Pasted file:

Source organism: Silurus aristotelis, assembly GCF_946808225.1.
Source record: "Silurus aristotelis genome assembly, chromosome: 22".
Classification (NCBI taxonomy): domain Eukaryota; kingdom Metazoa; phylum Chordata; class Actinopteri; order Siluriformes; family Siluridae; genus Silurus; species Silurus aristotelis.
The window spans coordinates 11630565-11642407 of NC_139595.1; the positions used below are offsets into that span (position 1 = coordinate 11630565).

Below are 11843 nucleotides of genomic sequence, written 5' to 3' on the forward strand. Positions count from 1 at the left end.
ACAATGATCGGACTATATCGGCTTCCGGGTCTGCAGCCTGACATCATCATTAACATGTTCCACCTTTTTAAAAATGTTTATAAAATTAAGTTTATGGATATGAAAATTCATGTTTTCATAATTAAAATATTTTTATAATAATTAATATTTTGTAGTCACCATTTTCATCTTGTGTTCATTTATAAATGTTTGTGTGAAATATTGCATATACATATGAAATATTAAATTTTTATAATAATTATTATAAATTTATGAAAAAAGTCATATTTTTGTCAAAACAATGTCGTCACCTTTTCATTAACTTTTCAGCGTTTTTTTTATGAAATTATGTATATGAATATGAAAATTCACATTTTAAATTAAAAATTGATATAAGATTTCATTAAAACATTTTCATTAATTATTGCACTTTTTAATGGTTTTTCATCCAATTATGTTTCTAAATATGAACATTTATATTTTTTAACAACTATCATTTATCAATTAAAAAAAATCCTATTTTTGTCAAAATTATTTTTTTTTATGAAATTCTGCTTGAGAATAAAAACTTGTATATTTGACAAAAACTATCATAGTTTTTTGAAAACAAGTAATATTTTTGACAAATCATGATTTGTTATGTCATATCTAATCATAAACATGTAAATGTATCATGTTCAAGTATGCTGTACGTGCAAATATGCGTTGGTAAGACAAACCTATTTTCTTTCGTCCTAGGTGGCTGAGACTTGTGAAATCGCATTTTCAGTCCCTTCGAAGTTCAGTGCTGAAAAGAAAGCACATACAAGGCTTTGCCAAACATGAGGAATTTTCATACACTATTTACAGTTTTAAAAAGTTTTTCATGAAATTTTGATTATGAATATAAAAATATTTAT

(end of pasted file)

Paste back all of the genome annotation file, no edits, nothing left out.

Source organism: Silurus aristotelis, assembly GCF_946808225.1.
Source record: "Silurus aristotelis genome assembly, chromosome: 22".
Classification (NCBI taxonomy): domain Eukaryota; kingdom Metazoa; phylum Chordata; class Actinopteri; order Siluriformes; family Siluridae; genus Silurus; species Silurus aristotelis.
The window spans coordinates 11630565-11642407 of NC_139595.1; the positions used below are offsets into that span (position 1 = coordinate 11630565).

Below are 11843 nucleotides of genomic sequence, written 5' to 3' on the forward strand. Positions count from 1 at the left end.
ACAATGATCGGACTATATCGGCTTCCGGGTCTGCAGCCTGACATCATCATTAACATGTTCCACCTTTTTAAAAATGTTTATAAAATTAAGTTTATGGATATGAAAATTCATGTTTTCATAATTAAAATATTTTTATAATAATTAATATTTTGTAGTCACCATTTTCATCTTGTGTTCATTTATAAATGTTTGTGTGAAATATTGCATATACATATGAAATATTAAATTTTTATAATAATTATTATAAATTTATGAAAAAAGTCATATTTTTGTCAAAACAATGTCGTCACCTTTTCATTAACTTTTCAGCGTTTTTTTTATGAAATTATGTATATGAATATGAAAATTCACATTTTAAATTAAAAATTGATATAAGATTTCATTAAAACATTTTCATTAATTATTGCACTTTTTAATGGTTTTTCATCCAATTATGTTTCTAAATATGAACATTTATATTTTTTAACAACTATCATTTATCAATTAAAAAAAATCCTATTTTTGTCAAAATTATTTTTTTTTATGAAATTCTGCTTGAGAATAAAAACTTGTATATTTGACAAAAACTATCATAGTTTTTTGAAAACAAGTAATATTTTTGACAAATCATGATTTGTTATGTCATATCTAATCATAAACATGTAAATGTATCATGTTCAAGTATGCTGTACGTGCAAATATGCGTTGGTAAGACAAACCTATTTTCTTTCGTCCTAGGTGGCTGAGACTTGTGAAATCGCATTTTCAGTCCCTTCGAAGTTCAGTGCTGAAAAGAAAGCACATACAAGGCTTTGCCAAACATGAGGAATTTTCATACACTATTTACAGTTTTAAAAAGTTTTTCATGAAATTTTGATTATGAATATAAAAATATTTAT